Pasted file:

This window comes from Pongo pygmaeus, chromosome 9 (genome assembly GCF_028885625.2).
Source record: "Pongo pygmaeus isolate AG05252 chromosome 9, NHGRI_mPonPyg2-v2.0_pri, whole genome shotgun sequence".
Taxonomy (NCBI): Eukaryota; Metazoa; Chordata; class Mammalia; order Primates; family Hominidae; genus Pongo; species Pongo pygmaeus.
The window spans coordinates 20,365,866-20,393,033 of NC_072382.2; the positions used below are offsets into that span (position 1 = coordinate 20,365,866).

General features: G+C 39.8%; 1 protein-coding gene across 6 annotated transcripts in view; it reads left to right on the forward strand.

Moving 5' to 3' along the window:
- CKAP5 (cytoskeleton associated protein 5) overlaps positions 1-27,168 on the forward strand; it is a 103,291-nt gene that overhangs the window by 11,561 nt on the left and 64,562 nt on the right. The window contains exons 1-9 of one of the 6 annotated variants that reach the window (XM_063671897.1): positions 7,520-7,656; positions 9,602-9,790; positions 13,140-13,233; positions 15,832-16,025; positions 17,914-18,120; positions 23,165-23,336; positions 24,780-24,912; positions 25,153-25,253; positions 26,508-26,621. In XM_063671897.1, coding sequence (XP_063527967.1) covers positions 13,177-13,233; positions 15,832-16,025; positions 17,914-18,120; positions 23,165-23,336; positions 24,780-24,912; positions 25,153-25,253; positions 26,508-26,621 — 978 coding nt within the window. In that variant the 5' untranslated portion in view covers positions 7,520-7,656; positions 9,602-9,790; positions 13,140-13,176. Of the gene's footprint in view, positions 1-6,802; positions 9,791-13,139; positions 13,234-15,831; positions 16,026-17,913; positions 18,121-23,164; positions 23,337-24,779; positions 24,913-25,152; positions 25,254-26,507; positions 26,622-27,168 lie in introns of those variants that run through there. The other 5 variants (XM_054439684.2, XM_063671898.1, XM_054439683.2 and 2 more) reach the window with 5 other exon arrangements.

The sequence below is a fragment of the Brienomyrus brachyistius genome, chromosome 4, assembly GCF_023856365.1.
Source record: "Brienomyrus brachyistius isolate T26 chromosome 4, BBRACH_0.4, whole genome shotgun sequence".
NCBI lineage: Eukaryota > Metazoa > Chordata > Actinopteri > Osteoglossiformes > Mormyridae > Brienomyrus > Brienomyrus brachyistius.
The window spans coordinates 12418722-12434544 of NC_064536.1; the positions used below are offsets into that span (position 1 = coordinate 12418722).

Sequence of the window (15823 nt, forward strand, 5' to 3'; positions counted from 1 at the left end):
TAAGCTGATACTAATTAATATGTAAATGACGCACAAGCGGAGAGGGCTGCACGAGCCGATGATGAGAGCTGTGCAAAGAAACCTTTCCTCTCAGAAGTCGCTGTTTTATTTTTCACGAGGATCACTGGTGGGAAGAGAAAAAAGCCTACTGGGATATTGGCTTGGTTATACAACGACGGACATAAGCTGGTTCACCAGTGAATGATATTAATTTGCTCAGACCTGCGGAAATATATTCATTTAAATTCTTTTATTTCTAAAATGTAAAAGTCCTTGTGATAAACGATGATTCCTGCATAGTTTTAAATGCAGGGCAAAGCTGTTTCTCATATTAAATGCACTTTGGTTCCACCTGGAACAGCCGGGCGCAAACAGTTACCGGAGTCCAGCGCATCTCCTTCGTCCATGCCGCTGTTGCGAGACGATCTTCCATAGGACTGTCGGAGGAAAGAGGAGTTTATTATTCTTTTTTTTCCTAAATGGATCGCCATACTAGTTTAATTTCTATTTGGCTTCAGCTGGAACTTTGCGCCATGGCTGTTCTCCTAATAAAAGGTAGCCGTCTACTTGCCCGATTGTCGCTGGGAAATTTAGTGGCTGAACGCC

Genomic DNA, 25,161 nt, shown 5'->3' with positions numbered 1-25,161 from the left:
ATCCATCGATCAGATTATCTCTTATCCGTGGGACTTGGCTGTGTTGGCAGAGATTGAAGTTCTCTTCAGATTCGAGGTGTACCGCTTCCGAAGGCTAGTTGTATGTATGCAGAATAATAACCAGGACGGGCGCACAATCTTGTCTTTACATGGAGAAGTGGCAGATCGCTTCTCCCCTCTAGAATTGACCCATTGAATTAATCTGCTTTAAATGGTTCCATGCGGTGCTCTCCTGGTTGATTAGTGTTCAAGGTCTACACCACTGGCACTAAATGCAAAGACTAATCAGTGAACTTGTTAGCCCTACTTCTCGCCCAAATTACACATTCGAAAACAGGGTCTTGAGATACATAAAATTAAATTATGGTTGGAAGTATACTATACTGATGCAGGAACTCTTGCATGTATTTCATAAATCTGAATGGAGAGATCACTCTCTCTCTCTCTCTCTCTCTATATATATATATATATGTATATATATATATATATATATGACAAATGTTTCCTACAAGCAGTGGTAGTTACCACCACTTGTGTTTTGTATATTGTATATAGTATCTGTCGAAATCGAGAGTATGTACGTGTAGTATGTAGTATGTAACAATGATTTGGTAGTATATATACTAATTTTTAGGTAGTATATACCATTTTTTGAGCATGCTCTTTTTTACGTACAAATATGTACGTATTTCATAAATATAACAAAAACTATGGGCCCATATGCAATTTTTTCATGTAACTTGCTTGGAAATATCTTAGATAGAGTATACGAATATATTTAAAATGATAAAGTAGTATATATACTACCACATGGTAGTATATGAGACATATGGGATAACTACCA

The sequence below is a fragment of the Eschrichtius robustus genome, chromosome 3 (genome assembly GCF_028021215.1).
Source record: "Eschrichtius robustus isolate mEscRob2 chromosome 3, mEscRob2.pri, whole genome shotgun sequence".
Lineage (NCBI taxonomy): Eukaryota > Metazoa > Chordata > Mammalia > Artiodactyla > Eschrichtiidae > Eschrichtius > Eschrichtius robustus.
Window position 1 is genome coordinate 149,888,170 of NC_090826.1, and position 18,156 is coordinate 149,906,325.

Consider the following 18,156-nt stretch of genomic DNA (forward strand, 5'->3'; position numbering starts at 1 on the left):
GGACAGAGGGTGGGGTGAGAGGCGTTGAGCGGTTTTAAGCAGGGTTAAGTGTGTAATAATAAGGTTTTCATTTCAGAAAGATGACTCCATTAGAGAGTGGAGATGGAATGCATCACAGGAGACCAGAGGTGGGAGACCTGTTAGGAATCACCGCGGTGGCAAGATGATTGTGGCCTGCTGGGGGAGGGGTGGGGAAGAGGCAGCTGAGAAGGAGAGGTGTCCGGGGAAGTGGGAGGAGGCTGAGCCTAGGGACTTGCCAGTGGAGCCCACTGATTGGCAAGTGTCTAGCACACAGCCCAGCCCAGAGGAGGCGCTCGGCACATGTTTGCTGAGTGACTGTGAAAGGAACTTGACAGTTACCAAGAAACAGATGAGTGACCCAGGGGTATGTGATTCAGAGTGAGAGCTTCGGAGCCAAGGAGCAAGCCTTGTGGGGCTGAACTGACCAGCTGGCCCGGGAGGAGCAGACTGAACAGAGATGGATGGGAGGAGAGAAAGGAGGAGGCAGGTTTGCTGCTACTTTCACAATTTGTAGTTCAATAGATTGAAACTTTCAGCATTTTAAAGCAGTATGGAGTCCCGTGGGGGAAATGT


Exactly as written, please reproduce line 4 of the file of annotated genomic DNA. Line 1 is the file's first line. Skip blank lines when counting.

The window spans coordinates 20,365,866-20,393,033 of NC_072382.2; the positions used below are offsets into that span (position 1 = coordinate 20,365,866).